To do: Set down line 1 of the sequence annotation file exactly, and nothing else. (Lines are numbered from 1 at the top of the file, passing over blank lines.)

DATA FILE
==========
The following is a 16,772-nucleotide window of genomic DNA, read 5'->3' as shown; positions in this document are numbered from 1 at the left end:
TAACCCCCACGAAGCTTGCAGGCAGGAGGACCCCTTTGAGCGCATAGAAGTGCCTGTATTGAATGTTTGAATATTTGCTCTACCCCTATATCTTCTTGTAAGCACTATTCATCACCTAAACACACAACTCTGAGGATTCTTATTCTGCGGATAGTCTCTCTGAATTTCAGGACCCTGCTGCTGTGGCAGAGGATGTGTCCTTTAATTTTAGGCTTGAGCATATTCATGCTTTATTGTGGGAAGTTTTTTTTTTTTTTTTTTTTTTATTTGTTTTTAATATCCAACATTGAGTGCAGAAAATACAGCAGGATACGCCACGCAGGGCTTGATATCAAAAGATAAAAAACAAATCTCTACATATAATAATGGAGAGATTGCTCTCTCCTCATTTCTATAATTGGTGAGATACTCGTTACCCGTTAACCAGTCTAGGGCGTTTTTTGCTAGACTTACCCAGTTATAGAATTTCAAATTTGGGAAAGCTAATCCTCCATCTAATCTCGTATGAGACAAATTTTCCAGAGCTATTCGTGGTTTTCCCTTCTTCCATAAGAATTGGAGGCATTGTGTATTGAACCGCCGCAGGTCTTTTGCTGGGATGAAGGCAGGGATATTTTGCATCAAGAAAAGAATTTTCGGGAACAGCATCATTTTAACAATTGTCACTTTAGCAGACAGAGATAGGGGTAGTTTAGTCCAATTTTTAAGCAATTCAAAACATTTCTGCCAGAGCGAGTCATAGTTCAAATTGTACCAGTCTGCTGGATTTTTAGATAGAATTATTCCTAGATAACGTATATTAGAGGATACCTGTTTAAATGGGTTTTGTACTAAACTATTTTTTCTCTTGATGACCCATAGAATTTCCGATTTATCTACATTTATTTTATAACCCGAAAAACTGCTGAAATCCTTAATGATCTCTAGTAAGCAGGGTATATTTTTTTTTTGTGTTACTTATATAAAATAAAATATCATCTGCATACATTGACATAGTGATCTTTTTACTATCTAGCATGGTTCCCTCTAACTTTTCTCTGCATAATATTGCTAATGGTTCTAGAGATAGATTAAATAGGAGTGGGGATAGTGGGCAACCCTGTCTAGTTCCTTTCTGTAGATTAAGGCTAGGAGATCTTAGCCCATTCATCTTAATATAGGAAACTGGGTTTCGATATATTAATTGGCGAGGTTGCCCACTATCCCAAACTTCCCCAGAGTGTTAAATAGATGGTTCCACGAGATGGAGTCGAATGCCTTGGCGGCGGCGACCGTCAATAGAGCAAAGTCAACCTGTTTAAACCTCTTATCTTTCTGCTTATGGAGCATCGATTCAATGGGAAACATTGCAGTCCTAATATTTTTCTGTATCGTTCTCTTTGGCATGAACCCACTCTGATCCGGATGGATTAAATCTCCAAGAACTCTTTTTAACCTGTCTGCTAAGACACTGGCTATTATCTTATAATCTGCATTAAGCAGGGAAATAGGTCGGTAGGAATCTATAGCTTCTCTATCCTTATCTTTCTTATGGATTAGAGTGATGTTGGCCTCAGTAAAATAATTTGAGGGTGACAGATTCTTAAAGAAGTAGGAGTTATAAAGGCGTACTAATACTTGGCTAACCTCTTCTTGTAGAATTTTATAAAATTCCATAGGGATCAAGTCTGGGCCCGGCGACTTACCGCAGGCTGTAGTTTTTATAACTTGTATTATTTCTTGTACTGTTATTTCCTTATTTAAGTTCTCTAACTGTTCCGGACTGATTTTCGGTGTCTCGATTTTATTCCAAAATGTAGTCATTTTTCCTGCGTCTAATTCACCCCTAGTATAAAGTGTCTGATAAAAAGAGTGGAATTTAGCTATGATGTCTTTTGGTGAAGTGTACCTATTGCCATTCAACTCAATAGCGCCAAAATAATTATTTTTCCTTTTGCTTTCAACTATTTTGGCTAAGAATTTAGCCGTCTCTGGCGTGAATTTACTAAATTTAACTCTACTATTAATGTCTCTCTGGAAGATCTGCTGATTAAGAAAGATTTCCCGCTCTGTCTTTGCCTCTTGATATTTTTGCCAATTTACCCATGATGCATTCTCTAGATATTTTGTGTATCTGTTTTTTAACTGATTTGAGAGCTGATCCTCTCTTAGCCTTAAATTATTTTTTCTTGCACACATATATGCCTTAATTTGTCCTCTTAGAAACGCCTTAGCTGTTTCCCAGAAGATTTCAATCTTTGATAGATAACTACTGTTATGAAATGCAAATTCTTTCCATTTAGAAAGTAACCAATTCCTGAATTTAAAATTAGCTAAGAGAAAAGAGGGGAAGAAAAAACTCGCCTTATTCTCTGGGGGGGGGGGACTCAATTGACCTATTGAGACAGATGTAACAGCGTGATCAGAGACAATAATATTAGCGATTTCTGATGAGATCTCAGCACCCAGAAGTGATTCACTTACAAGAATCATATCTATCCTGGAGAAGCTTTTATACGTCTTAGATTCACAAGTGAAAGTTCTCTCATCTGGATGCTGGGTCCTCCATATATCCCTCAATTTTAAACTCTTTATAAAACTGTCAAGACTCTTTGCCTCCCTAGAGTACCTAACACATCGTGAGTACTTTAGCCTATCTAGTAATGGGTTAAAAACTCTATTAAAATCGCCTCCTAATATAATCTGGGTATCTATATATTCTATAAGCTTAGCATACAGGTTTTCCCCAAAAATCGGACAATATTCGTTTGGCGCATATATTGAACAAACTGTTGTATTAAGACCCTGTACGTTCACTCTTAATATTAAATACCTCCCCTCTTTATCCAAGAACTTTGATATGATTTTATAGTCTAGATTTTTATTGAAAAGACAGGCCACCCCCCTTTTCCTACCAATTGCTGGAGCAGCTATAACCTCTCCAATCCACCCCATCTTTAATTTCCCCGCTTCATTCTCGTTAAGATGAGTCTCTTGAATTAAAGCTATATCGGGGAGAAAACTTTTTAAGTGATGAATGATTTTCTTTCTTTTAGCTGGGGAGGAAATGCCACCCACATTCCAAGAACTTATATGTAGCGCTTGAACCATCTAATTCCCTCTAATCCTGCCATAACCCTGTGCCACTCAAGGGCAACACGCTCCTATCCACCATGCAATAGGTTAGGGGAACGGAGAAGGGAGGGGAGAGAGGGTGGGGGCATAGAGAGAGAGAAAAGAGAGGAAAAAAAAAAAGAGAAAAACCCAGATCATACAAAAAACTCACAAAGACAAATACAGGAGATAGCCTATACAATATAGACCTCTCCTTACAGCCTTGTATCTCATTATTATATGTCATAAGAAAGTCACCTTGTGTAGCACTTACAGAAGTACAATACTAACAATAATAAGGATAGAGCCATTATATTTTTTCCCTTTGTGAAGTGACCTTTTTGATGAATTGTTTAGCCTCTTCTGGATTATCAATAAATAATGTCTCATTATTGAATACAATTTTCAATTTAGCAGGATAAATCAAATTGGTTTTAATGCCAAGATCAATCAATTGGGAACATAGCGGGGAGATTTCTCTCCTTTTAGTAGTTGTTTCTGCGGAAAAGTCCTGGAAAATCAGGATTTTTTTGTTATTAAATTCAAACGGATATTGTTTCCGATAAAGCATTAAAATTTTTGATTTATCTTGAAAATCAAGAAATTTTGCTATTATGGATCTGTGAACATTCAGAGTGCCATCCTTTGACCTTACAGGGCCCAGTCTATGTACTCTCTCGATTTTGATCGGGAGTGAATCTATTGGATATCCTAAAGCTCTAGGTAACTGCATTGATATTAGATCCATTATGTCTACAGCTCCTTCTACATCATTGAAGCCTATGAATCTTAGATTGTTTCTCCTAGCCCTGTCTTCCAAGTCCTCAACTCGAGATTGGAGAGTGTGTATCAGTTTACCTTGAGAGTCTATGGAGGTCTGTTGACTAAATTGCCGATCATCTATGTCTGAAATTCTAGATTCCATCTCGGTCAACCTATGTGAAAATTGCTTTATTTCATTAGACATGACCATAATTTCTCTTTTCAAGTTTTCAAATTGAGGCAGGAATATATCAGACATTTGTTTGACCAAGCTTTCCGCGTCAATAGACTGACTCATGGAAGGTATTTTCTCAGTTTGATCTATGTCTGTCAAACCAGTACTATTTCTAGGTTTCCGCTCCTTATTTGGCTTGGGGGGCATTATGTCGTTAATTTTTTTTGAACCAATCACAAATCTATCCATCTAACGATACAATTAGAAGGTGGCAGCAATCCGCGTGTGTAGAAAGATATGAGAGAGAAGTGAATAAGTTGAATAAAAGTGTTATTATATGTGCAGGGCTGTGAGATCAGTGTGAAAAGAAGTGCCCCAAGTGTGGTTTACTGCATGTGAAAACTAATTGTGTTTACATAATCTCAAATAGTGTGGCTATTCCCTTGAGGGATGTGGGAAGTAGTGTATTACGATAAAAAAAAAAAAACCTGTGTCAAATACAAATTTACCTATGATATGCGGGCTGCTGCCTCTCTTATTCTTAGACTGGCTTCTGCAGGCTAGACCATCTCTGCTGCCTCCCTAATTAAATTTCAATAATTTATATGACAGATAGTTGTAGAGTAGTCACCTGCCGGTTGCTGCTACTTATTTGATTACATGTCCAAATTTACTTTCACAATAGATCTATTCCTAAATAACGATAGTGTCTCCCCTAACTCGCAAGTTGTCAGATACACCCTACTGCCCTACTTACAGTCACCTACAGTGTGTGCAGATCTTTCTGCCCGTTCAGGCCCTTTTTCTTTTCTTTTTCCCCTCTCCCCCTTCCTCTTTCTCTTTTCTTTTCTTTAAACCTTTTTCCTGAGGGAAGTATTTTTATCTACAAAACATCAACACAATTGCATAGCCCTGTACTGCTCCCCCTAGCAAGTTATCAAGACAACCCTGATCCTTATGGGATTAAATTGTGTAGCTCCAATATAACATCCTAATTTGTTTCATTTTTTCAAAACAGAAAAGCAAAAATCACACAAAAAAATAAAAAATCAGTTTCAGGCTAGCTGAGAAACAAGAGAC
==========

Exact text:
The following is a 16,772-nucleotide window of genomic DNA, read 5'->3' as shown; positions in this document are numbered from 1 at the left end: